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Marysville celebrates the holidays
MARYSVILLE — The return of the Electric Lights Parade in this year’s “Merrysville for the Holidays” winter festival brought with it what city officials estimate to be a record turnout.
According to city of Marysville Recreation Coordinator Andrea Kingsford, both the parade and the afternoon of holiday activities in Comeford Park that preceded it drew close to 5,000 attendees, up from last year’s turnout of roughly 2,000 for the winter festival without a lights parade. Kingsford added that even previous years’ festivals averaged only 3,000-3,500 with the parade.
While the Marysville Lions Club stoked the community bonfire, the Ken Baxter Community Center offered holiday shoppers a chance to come in from the cold and browse through aisles of area crafts-makers’ wares. Jessie Weigand of JAM Enterprises and Frankie Morales of Wink Fun Funky Fashions modeled each others’ distinctive headgear to drum up business for each other, while 10-year-old Zoe Chandel showed off the fused glass Christmas ornaments she’d made for Mission Heights, her mother’s arts-and-crafts company.
“The hats are really cute and I liked the clam chowder,” said Cassie Santos of Tulalip, after polishing off some samples from the local Ivar’s. “This is my first time at this festival. My mom told me I had to come see the lights of the parade.”
“I like it a lot,” said fellow Tulalip native Keith Pablo, also a first-time attendee. “You get to see everybody in town and have your pictures taken with your family.”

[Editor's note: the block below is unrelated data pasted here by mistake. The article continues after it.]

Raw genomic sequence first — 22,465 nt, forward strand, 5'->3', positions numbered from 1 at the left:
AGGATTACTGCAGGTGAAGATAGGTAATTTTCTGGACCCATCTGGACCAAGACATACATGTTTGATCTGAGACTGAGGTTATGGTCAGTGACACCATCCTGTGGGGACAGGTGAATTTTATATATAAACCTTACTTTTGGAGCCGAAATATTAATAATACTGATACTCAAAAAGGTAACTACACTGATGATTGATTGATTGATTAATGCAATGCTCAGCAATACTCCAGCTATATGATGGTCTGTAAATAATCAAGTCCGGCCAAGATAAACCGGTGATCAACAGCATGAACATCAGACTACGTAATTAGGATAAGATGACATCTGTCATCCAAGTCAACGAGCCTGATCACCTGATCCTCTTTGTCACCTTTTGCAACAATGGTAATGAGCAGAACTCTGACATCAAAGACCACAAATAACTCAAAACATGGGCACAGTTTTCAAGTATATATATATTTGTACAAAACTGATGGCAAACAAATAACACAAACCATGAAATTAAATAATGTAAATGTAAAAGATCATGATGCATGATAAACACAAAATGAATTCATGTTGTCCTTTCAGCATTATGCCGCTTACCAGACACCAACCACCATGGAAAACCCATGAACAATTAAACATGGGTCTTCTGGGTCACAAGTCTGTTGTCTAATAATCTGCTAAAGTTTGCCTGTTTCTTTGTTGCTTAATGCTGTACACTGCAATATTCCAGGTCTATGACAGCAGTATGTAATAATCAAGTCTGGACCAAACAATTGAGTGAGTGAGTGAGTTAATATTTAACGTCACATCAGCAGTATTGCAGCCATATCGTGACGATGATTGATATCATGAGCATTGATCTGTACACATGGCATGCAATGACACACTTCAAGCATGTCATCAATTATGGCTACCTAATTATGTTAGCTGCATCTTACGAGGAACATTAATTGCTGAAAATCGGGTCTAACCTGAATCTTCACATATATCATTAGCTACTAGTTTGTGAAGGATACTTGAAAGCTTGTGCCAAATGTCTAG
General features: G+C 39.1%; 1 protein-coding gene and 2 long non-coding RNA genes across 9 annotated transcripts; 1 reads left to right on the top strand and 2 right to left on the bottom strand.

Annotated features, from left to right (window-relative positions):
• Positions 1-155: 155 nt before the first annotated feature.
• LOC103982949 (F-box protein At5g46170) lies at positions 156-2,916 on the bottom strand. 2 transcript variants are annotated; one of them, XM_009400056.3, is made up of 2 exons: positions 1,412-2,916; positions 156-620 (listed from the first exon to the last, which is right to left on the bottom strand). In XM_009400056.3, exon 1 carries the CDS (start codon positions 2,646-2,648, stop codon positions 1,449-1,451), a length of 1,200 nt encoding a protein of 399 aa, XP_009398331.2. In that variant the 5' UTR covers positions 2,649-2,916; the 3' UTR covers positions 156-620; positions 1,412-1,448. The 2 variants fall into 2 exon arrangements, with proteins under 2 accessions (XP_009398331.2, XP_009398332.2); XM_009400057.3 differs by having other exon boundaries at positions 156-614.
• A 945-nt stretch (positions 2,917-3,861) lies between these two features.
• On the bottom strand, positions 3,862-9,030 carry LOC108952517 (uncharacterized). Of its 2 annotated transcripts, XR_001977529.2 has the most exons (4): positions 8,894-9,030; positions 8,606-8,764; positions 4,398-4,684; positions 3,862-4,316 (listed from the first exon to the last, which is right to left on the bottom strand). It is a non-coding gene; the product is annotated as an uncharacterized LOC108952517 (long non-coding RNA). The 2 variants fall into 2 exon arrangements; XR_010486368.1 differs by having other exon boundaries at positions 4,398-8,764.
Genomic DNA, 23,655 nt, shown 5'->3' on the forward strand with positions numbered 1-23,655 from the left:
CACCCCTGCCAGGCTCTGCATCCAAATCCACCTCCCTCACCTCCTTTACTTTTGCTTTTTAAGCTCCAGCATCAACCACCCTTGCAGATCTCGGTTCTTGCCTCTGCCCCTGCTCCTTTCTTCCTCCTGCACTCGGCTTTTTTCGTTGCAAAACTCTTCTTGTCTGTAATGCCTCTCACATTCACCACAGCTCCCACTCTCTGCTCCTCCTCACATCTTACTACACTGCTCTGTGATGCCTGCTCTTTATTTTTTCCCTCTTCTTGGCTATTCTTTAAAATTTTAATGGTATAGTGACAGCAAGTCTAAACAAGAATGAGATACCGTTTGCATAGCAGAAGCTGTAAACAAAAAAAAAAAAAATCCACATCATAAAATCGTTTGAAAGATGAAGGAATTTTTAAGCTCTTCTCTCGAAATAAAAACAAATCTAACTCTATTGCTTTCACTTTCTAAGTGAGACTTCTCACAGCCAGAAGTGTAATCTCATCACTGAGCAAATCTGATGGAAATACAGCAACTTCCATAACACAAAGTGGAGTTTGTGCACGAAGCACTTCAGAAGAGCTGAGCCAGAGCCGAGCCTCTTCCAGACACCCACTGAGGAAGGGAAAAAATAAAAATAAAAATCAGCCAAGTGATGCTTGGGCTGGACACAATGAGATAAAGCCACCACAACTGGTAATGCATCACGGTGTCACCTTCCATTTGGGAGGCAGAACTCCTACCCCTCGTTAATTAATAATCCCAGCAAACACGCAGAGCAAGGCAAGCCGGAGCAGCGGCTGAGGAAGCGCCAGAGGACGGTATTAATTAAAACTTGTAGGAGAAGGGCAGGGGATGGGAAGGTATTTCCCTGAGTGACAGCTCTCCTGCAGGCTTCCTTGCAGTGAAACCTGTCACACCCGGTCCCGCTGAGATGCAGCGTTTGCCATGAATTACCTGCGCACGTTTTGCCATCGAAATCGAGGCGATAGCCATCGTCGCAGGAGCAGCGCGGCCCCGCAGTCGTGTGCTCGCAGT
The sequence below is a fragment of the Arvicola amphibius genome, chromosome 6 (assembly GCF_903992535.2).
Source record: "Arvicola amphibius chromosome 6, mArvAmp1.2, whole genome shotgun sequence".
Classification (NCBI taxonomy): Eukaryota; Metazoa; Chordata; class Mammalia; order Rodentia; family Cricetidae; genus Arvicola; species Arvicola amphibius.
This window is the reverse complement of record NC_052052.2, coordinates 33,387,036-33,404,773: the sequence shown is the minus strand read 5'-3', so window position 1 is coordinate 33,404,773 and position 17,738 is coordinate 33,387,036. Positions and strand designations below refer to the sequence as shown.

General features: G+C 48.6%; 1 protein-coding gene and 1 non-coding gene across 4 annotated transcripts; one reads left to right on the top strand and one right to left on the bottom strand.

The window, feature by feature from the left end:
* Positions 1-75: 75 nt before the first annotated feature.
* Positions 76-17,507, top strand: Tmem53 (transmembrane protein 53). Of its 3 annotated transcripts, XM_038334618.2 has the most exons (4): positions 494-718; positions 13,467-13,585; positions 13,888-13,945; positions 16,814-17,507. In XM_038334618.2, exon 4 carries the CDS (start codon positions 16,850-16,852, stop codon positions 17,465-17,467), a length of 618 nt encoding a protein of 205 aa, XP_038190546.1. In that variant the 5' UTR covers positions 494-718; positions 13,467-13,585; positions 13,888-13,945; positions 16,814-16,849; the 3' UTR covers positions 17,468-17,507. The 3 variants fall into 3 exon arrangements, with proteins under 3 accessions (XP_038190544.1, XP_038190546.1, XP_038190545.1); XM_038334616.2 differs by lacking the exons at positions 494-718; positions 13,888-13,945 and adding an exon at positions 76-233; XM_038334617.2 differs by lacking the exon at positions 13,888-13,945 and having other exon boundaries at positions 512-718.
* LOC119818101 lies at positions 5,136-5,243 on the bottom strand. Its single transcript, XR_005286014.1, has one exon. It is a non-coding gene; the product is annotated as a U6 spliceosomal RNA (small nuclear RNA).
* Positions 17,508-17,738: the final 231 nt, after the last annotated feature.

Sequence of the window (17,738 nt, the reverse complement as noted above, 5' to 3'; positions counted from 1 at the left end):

Outdoors, the Marysville Community Food Bank and Toy Store continued collecting for the holiday season, while the Marysville Kiwanis Club served up piping-hot chili-dogs. Michael Aspen, owner of “Sweet Sheri Baby's,” treated curious customers such as Nancy and Jonathan Pena to his cupcake and marzipan confections, while Marysville Relay for Life volunteers Leslie Jackson, Michelle Clayton and Lynette Hjort braved the cold to get a head start on fundraising for 2011.
Dan and Katrina Tonseth have attended “Merrysville for the Holidays” for two of the three years that they’ve lived in Marysville, and even as they shuffle-stepped around in circles to keep their bodies evenly warmed by the bonfire, they expressed enthusiasm for the event.
“We both come from small towns so this reminds us of home,” Katrina Tonseth said. “We want our daughter to know the same sort of experience that we knew growing up. It’s not like a city here. You can have good, clean, homey fun and people will talk to you like you’re all one big family.”